Now is the time for all of us to get back to basics. We have been given a chance to purge clutter that we have amassed during times of “peace and prosperity.” A lot of our thoughts and actions before this pandemic, put into new perspective, might seem irrelevant now. Our acknowledgment of this is nothing short of wisdom.
We used to spend our days figuring out ways to beat the competition, leveraging our marketing, increasing our visibility, fighting for followers, likes and comments. But now, we see these things under a new light. A light that shines on bare necessity. It raises questions like: What is truly essential for survival? What is truly essential for fulfillment?
Nature teaches us that in order to survive one must respond to their inner calling and their outer conditions. We have been put into a state of alertness. We are alarmed. And this is when one of our most important skills shines through: Our ability to listen.
In times of peace, we barely listen. When we lend someone our ear, it is only to be able to react, or to counter with an opinion that makes the conversation ours. In fact, when most of us are being spoken to, we are already forming an answer in our head! This is not truly listening. This is waiting to react. In the workplace, a typical manager functions this way, eager to make the conversation theirs. Leaders, on the other hand, truly listen. They listen with their heart. They listen with the intent to understand, to gain a full picture of what the person sitting across them really needs. They listen to understand how they can help.
Think about what is happening now. The terribly opinionated fights about Covid-19 on social media create noise without intention. No one knows the truth, the real data, and yet, everyone is screaming and listening to others scream, readying themselves to react. This is not what we need.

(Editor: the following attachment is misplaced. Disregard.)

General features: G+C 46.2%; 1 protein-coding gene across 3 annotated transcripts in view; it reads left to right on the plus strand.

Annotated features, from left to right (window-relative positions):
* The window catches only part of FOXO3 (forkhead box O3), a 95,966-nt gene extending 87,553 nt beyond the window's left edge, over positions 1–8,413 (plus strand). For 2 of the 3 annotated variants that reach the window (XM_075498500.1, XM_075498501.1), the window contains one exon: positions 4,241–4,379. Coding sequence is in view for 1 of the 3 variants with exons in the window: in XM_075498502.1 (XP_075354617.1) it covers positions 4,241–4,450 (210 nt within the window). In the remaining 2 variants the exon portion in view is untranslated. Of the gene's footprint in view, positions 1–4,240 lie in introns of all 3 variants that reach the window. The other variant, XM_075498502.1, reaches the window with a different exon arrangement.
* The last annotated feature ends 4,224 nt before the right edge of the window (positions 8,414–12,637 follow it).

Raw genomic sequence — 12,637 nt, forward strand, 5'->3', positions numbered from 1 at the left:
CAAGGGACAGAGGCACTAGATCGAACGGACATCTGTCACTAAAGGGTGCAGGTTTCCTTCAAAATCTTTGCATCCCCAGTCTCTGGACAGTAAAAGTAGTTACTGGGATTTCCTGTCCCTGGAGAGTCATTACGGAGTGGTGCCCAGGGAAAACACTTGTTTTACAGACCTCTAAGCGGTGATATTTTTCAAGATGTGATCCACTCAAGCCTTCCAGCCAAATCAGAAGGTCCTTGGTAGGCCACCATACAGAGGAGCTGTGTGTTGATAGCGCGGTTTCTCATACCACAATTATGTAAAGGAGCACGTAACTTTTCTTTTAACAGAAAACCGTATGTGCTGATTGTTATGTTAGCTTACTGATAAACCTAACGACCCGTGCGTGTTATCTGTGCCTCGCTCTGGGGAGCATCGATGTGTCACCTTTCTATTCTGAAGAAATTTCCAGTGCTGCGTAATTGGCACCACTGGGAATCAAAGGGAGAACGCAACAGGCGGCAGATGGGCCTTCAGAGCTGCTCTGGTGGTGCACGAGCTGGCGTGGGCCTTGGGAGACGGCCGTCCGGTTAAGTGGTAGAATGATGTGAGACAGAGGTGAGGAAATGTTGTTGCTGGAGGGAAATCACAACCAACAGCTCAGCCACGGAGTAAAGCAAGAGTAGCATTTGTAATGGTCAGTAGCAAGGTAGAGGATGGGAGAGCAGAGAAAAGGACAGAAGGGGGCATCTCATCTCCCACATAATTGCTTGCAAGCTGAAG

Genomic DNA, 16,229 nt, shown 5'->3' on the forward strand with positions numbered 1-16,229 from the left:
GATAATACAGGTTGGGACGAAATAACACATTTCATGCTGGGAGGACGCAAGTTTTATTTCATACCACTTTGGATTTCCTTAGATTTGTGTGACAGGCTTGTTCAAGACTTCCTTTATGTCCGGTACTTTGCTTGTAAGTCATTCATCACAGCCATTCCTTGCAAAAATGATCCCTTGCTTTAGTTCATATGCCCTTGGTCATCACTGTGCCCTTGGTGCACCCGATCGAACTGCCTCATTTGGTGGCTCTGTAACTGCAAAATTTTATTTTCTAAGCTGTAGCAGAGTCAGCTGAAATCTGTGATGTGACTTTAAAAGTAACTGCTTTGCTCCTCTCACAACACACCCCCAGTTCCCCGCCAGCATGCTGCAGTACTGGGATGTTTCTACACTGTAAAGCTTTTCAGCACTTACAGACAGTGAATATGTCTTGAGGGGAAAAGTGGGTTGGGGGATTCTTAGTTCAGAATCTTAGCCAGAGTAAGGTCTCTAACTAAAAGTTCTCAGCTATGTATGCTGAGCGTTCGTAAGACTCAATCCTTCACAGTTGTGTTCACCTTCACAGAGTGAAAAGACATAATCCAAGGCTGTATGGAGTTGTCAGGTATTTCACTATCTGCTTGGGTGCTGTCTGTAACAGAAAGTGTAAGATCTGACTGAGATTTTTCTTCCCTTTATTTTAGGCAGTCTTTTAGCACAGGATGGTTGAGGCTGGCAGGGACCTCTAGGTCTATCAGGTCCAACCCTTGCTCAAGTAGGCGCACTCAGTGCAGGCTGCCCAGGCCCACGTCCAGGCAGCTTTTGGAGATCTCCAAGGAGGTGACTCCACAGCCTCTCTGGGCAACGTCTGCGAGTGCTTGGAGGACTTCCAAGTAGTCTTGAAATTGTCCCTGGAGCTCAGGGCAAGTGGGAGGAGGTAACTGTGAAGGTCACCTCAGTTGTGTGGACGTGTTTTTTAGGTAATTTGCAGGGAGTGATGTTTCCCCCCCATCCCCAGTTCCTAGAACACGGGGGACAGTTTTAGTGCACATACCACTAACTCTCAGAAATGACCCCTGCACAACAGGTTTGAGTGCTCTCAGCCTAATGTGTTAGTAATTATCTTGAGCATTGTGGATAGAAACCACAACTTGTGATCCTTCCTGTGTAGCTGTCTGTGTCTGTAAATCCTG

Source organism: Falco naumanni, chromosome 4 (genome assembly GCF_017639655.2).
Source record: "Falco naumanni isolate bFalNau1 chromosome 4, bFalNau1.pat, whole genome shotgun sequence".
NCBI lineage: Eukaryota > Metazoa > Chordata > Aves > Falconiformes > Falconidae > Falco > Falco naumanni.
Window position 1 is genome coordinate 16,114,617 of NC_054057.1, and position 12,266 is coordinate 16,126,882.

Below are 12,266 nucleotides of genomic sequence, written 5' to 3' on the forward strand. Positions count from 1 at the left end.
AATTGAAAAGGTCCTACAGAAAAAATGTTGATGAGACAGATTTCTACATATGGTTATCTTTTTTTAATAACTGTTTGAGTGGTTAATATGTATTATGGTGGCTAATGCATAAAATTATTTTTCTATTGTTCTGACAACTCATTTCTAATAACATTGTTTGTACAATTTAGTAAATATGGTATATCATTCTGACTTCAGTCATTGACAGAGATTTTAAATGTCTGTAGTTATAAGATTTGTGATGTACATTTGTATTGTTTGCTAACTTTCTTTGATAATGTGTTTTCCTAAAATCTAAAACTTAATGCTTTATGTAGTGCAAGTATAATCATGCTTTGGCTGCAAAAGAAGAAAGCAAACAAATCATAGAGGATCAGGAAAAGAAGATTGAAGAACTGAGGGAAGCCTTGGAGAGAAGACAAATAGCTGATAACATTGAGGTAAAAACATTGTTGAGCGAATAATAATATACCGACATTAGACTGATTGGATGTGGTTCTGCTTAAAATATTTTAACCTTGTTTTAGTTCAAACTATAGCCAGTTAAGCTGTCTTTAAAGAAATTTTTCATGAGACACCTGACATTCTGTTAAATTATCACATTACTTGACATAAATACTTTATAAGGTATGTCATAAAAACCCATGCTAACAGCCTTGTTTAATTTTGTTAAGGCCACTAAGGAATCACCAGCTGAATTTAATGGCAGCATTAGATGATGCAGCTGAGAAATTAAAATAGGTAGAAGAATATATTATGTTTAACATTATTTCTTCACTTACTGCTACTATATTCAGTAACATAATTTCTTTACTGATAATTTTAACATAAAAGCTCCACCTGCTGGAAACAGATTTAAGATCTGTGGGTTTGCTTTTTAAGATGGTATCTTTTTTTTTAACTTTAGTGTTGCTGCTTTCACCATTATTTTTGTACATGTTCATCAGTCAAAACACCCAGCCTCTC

If we want to use the times ahead for progress, if we want to prove to ourselves that we are capable of building a world that is more human, with businesses that offer transformation and hope, we need to build places where people are listened to.
The Japanese know a thing or two about really listening. They exemplify it in their tea ceremony culture where everything is built around the principle of being aware of what is now. When we truly listen, our minds don’t wander off into a potential future or an irrelevant past. To truly listen means to focus your energy on the present moment and space. It means you do not formulate a reaction as you listen, but take everything in that you hear, understand it and then respond to it. There is no overlapping discourse between the speaker and the individual that is truly listening. There is respectful silence, and then a moment of responding.
Do you do this when dealing with suppliers, clients, partners, family members? Do you award them your full attention and actively listen to discover their true needs? Or, are you merely hearing their words to fuel an opinion that you want to voice?
The advertising industry is gearing up for the time after the lockdowns. They know that crisis communication requires a different kind of language to infuse trust. The good ones will step back, humbly, and ask the world “how can we help?” The others will return to screaming mode and ask the world “are you ready for our stuff?!”
The world after this virus will be different. It will be fragile, scared, slow. It will want to be cuddled, held, respected. It will want someone who listens to its sorrows, fears, hopes, dreams.
If you’re a business owner, beware… Fear might push you into screaming. Don’t do it. Nothing good comes out of screaming at a frightened person, right? Instead, breathe and let your heart, as an entrepreneur, as well as a human being, ask, “what do I need to do to become a better listener?” This is your work right now.
Today, rather than offering an exercise, I want to suggest a book whose content really embraces the concept of true listening: Ichigo Ichie is a journey into the ways we can make the most of every moment and deepen our abilities to communicate and serve needs, thereby, acting in accordance with our true nature. Let me know what you think after you read it.